Woven throughout the 10th-anniversary issue of Harper’s Bazaar Arabia are a richness of reflections on Arabia; a tribute to the cultural brilliance and beauty of the region. At the time that hijab-wearing model Halima Aden is making international headlines by challenging the expected manifestation of high fashion, Bazaar is proud to amplify the messages of tolerance and diversity that are delivered by the many inspirational people featured in our pages.
For our anniversary cover shoot, Bazaar brings together three models – Shanina Shaik, whose father is Saudi/Pakistani; Tunisian Hanaa Ben Abdesslem; and Hind Sahli, Moroccan – for a celebration of Arab beauty. Shanina, who grew up in a Muslim household in Australia, tells Bazaar, “I’ve always had a struggle with finding my place.” She welcomes the momentum that has been gathering pace following fashion’s embrace of Halima. “She wants to show the world that you can be a Muslim, or a refugee, wear a hijab and conquer so much,” Shanina says. Hind Sahli reinforces the message, telling Bazaar, “The fashion industry is opening up to diversity no matter what your religion, colour or country. Every woman deserves a chance in every industry, not just the fashion world.” Continuing the widening of this dialogue beyond fashion, I am honoured that two of the UAE’s diplomats have penned open letters addressing women of the Arab world for this anniversary issue.
Yousef Al Otaiba, Ambassador of the United Arab Emirates to the United States of America, writes, “The women in our region are strong. They are the true backbone of our families, our culture and our society. They are defining their own path for themselves... The sheer power of their presence and independence is a force in itself.” Illustrating the strength of women with an anecdote from his mountaineering adventures, when a female guide saved his life, Omar Saif Ghobash, Ambassador of the United Arab Emirates to the Russian Federation and author of Letters to a Young Muslim, writes that, “Individual males and females can swap culturally assigned roles of strong and weak, steady and emotional, tough and fearful,” recommending that gender stereotypes be reconsidered. “Perhaps we can give each other greater credit, as we build a more inclusive Arab and Muslim world,” he urges.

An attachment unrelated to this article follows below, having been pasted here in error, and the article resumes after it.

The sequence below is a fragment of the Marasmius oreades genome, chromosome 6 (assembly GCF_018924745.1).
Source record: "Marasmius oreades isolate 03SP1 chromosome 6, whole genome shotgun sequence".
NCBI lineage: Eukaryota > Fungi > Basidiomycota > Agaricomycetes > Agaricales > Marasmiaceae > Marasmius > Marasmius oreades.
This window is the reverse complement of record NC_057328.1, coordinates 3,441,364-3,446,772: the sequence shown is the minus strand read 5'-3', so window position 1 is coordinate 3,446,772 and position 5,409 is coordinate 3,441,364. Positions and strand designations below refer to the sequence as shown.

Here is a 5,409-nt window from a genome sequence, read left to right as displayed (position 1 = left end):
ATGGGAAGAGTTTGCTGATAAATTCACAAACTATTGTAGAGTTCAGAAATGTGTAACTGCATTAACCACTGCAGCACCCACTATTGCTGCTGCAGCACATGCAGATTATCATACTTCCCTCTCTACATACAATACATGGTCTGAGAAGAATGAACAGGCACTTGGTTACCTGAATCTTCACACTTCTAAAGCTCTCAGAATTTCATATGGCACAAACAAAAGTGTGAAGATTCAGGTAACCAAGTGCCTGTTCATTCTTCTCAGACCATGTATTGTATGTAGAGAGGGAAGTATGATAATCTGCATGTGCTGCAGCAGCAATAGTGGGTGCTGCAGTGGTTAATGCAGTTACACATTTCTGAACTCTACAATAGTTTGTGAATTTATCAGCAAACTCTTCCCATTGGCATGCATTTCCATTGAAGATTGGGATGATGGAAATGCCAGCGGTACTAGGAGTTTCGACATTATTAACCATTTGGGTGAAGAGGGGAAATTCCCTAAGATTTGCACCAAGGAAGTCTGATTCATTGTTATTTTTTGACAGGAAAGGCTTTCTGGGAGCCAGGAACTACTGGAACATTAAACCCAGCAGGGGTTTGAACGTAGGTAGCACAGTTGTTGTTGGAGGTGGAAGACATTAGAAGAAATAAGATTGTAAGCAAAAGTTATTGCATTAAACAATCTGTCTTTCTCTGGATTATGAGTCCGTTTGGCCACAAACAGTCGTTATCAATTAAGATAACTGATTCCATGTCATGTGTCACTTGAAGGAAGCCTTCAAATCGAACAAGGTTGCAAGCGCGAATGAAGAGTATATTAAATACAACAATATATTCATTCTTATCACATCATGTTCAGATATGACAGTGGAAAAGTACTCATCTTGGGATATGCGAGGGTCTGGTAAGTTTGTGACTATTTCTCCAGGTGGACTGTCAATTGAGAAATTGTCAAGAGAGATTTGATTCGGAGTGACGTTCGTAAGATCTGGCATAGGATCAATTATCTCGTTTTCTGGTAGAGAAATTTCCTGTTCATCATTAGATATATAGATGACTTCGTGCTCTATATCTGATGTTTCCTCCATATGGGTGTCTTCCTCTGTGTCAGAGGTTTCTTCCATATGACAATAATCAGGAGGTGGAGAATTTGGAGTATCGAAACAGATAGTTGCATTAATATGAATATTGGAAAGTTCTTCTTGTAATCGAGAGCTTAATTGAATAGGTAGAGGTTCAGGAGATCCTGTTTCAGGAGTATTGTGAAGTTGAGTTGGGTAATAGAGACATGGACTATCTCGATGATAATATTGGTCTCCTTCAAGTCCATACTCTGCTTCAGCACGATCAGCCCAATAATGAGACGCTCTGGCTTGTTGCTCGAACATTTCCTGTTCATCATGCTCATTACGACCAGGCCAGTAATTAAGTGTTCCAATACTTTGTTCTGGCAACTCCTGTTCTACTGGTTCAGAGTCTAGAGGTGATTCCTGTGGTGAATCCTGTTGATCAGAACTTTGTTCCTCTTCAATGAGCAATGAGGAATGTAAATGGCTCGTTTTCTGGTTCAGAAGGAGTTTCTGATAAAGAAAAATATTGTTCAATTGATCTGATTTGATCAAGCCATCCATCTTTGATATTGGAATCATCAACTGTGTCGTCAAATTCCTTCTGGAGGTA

As with all anniversaries, it is enlightening to reflect on what has gone before, and we explore the legacy of a legendary editor-in-chief, whose editorial coverage of elegant women across the Middle East in the 1970s opened a window onto the beauty and sophistication of the region. An image taken in 1971 of 18-year-old Princess Shahrazad, the niece of the Shah of Iran, wearing a choker by David Webb, could well be of one of today’s millennial Insta-stars, such is its timeless appeal. And what a treat to see a 1979 portrait by photographer John Lewis Stage of the then Saudi Minister of Royal Protocol, Sayed Ahmad Abdul Wahhab, with his daughters Nora and Sara in the spectacular oriental room of his Riyadh residence. These images of a progressive and enlightened time in the region serve as both an inspiration and a reminder of the integral elegance of the Arab world.
Revisiting forgotten 45-year-old photographs is a wonderful antidote to the digital bombardment of today’s social media-driven society. Yet the success of Halima Aden and blossoming online modesty movement, gives me hope that the exhibitionism-propelled reward system of social media might soon be challenged by a more considered alternative. As one of this month’s contributors says, “Being modest doesn’t mean you’re not being a courageous fashionista, it’s purely about not exposing so much skin.” That women can have a choice – to cover themselves, or not; to climb mountains, or not; to appear on catwalks, or not – is to be celebrated. As Ellen von Unwerth, who photographed the 10-year anniversary story for Bazaar, urges women of the region, “Be united, be strong.”